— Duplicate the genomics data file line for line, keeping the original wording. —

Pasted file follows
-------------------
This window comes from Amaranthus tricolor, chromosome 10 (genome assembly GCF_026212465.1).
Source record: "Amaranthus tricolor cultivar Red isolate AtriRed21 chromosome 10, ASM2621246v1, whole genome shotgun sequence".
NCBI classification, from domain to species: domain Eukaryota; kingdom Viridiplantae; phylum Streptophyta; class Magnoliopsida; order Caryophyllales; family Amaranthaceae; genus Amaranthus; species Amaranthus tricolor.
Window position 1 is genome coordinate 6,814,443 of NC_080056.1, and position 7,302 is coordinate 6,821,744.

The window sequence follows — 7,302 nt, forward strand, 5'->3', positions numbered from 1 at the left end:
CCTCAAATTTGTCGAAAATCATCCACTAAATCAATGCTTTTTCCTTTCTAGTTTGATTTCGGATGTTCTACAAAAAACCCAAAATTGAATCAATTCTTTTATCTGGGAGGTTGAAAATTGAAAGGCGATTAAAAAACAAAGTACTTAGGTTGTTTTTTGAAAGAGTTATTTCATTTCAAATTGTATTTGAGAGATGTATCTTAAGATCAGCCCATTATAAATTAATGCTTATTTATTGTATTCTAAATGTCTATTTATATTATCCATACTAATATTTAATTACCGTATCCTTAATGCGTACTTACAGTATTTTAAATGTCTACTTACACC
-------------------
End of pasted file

This window comes from Amaranthus tricolor, chromosome 10 (genome assembly GCF_026212465.1).
Source record: "Amaranthus tricolor cultivar Red isolate AtriRed21 chromosome 10, ASM2621246v1, whole genome shotgun sequence".
NCBI classification, from domain to species: domain Eukaryota; kingdom Viridiplantae; phylum Streptophyta; class Magnoliopsida; order Caryophyllales; family Amaranthaceae; genus Amaranthus; species Amaranthus tricolor.
Window position 1 is genome coordinate 6,814,443 of NC_080056.1, and position 7,302 is coordinate 6,821,744.

The window sequence follows — 7,302 nt, forward strand, 5'->3', positions numbered from 1 at the left end:
CCTCAAATTTGTCGAAAATCATCCACTAAATCAATGCTTTTTCCTTTCTAGTTTGATTTCGGATGTTCTACAAAAAACCCAAAATTGAATCAATTCTTTTATCTGGGAGGTTGAAAATTGAAAGGCGATTAAAAAACAAAGTACTTAGGTTGTTTTTTGAAAGAGTTATTTCATTTCAAATTGTATTTGAGAGATGTATCTTAAGATCAGCCCATTATAAATTAATGCTTATTTATTGTATTCTAAATGTCTATTTATATTATCCATACTAATATTTAATTACCGTATCCTTAATGCGTACTTACAGTATTTTAAATGTCTACTTACACC